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Monday, 4 October 2021

Part of a concealed tradition

When I read the article The great sperm heist: ‘They were playing with people’s lives’ in The Guardian recently it was a shocking story but one that did not entirely surprise me. The activities of Dr Boyd fitted in to a broader story of doctors in or around Harley Street, or generally in the supper reaches of discreet private practice, providing services in the sexual/reproductive areas which most medics shied away from, but which could be extremely remunerative. 

Boyd himself cropped up in the notes I had made from the archives of the British Sexology Society (held in the Harry Ransom Center at the University of Texas in Austin). He seems to have been quite active in the Society during the 30s, which presumably provided him with connections and a certain amount of publicity. He gave lectures to the Society, and from its correspondence it appears that they gave enquirers referrals to him, both generally in the field of 'genito-urinary complaints', and more specifically, on  'the "Steinach" operation'. The Steinach operation was intended as a male rejuvenation operation and was, in fact, that performed on the poet WB Yeats by Dr Norman Haire

Haire was a particularly obvious example of a doctor who was committed to an agenda of sexual reforms, while providing somewhat shady services to desperate individuals, and also doing financially well out of this. While the expurgation of his papers by his executors means that little direct information survives, it is still possible to trace evidence of his activities. Although he was by no means popular with other members of the birth control movement of the interwar years, they nonetheless were prepared to refer women seeking abortions to him. His friend Ethel Mannin complained that although he was prepared to fit the long-term intra-uterine contraceptive the Gräfenberg ring, he charged so steeply for this it would be cheaper to travel to Berlin and be fitted by Gräfenberg in person. He would also perform sterilisations.

It had been recognised in the profession for decades that there had been some doctors prepared to perform abortions (even though illegal) as a reumerative practice, well before the allusion in AJ Cronin's 1936 novel The Citadel to a fashionable Harley Street society doctor making a good deal of his income from 'curettage'. There is a particularly good account of how this was working immediately before the 1967 Abortion Act in Paul Ferris's 1966 The Nameless, in which he indicates that the request to be paid in cash was not only to preserve discretion for the patients but a handy tax evasion device for the medics involved.

In an area which was already considered part of an ethically murky fringe, a 'twilight zone' where people were desperate and desirous of discretion, it's perhaps not altogether amazing that the practices of doctors providing AID turn out to have been dubious.

 

Tuesday, 21 September 2021

What I've been up to during my blog hiatus

Wasn't as busily publishing academically as in some previous years, but haven't been entirely inactive.

Open Conspirators Seek Similar: The Inspiration of H.G. Wells’s Utopian Dreams: in The Wellsian, 40, 2017 (from my keynote at: Anticipations: H. G. Wells, Science Fiction and Radical Visions, H.G. Wells Conference Centre, Woking, 8-10 July 2016); and now The Wellsian is finally online (we think he would have approved), my earlier piece in the  special 'Ann Veronica' issue, Vol 34, 2011 An Ambiguous Idol: H. G. Wells Inspiring and Infuriating Women is now also available.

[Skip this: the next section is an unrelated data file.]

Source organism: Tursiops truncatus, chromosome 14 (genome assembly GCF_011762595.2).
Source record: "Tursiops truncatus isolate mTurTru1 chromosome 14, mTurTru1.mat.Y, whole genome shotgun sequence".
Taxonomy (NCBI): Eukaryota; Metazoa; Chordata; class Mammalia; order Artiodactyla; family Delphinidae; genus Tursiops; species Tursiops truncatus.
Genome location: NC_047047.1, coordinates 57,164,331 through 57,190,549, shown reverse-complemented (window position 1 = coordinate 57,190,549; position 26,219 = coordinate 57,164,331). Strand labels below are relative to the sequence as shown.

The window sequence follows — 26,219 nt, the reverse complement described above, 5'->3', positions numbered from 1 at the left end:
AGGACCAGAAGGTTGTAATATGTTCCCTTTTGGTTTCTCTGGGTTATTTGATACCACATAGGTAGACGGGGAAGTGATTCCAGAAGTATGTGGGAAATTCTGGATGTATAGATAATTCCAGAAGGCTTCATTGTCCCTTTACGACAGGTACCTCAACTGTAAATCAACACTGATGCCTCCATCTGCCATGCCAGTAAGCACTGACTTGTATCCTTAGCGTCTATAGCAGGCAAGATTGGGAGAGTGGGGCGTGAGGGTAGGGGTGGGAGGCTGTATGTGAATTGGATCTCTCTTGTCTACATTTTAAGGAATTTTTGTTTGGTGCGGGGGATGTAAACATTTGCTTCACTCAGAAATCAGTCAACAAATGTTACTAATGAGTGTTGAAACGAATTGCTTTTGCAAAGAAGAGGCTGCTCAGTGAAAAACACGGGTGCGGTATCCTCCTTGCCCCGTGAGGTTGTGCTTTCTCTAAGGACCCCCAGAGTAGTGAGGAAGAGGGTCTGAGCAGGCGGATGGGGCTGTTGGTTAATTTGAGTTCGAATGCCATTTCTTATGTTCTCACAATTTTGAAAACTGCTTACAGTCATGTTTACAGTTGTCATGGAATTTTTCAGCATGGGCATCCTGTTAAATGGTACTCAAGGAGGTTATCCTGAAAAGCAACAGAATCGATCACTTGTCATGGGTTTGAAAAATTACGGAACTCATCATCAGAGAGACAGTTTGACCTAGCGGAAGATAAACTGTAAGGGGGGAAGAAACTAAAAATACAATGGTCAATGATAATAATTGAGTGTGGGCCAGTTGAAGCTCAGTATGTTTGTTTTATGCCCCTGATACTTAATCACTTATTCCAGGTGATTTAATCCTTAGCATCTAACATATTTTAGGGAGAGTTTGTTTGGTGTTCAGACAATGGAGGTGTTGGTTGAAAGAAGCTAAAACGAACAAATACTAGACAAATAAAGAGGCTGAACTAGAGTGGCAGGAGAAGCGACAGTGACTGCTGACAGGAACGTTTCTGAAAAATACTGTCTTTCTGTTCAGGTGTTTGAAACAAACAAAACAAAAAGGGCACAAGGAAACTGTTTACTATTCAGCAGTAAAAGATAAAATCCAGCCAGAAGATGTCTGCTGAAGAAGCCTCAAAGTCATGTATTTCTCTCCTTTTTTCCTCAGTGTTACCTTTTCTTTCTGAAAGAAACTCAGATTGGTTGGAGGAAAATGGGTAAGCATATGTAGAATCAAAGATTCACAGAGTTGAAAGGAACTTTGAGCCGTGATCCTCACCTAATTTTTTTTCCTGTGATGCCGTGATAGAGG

This one, which was being given in various forms over a period of years in assorted venues, was finally published: ‘"Sons of Belial": Contaminated/Contaminating Victorian Male Bodies', in Andrew Mangham and Daniel Lea (eds), The Male Body in Medicine and Literature (2018.

This was in the pipeline for a considerable while, but it was part of this huge project covering a vast period: 'Movements to separate sex and reproduction', in N. Hopwood, R. Flemming and L. Kassell, Reproduction from Antiquity to the Present Day (Cambridge University Press, 2018.

'The Bedborough Case, 1898: "A Curious Gonfalon Round Which to Fight"', in David Nash, Anne-Marie Kilday (eds), Fair and Unfair Trials in the British Isles, 1800-1940: Microhistories of Justice and Injustice (Bloomsbury, 2020)  - on the prosecution of Havelock Ellis' Sexual Inversion.

Entries for Dr Norman Haire (2020), and for Eden and Cedar Paul (2018), in the Oxford Dictionary of National Biography.

Provided a Foreword, to Jessica Borge, Protective Practices: A History of the London Rubber Company and the Condom Business (McGill-Queens UP, 2020).

Assorted reviews, including this essay review, 'Abortion in the Contemporary United States' Journal of Women's History, Volume 32, Number 4, Winter 2020.(And I thought that was depressing...)

A contribution to the Layers of London project on the 1820 satirical print of Lady Strachan and Lady Warwick, 'Love a la mode, or Two Dear Friends' - an episode I'd still like to find out more about.

Women’s rights to sexual pleasure: an essay commissioned in connection with an exhibition that didn't in fact get used, now added to my website.

Also added to my website, the text of my George Hay Memorial Lecture of the Science Fiction Foundation, at Eastercon 2012,  Invisible Women: The Scientists People Don't See.

My website in general continues to get updated and I draw particular attention to the ongoing updates to Victorian Sex Factoids and Literary Abortion

Hoping to start posting here again, if only with the odd weird thing I've encountered as a side-issue in other researches.